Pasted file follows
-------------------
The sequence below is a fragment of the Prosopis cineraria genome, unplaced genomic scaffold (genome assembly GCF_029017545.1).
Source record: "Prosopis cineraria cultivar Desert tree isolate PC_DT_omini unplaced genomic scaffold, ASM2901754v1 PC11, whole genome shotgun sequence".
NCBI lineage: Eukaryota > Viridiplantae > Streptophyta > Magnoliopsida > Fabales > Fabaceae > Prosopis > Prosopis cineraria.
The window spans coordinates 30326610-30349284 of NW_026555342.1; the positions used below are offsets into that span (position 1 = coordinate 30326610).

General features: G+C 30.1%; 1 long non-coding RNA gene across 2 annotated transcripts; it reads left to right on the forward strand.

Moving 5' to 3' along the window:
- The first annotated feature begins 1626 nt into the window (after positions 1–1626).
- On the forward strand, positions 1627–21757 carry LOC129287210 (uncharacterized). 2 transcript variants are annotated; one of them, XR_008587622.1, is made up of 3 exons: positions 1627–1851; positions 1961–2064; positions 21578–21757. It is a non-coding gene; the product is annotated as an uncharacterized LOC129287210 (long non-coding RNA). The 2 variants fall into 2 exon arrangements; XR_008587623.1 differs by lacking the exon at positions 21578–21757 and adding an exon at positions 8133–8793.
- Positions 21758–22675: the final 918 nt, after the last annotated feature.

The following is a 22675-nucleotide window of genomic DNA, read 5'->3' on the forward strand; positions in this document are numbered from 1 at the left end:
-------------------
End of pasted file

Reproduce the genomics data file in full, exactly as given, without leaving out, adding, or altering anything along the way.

The sequence below is a fragment of the Prosopis cineraria genome, unplaced genomic scaffold (genome assembly GCF_029017545.1).
Source record: "Prosopis cineraria cultivar Desert tree isolate PC_DT_omini unplaced genomic scaffold, ASM2901754v1 PC11, whole genome shotgun sequence".
NCBI lineage: Eukaryota > Viridiplantae > Streptophyta > Magnoliopsida > Fabales > Fabaceae > Prosopis > Prosopis cineraria.
The window spans coordinates 30326610-30349284 of NW_026555342.1; the positions used below are offsets into that span (position 1 = coordinate 30326610).

General features: G+C 30.1%; 1 long non-coding RNA gene across 2 annotated transcripts; it reads left to right on the forward strand.

Moving 5' to 3' along the window:
- The first annotated feature begins 1626 nt into the window (after positions 1–1626).
- On the forward strand, positions 1627–21757 carry LOC129287210 (uncharacterized). 2 transcript variants are annotated; one of them, XR_008587622.1, is made up of 3 exons: positions 1627–1851; positions 1961–2064; positions 21578–21757. It is a non-coding gene; the product is annotated as an uncharacterized LOC129287210 (long non-coding RNA). The 2 variants fall into 2 exon arrangements; XR_008587623.1 differs by lacking the exon at positions 21578–21757 and adding an exon at positions 8133–8793.
- Positions 21758–22675: the final 918 nt, after the last annotated feature.

The following is a 22675-nucleotide window of genomic DNA, read 5'->3' on the forward strand; positions in this document are numbered from 1 at the left end: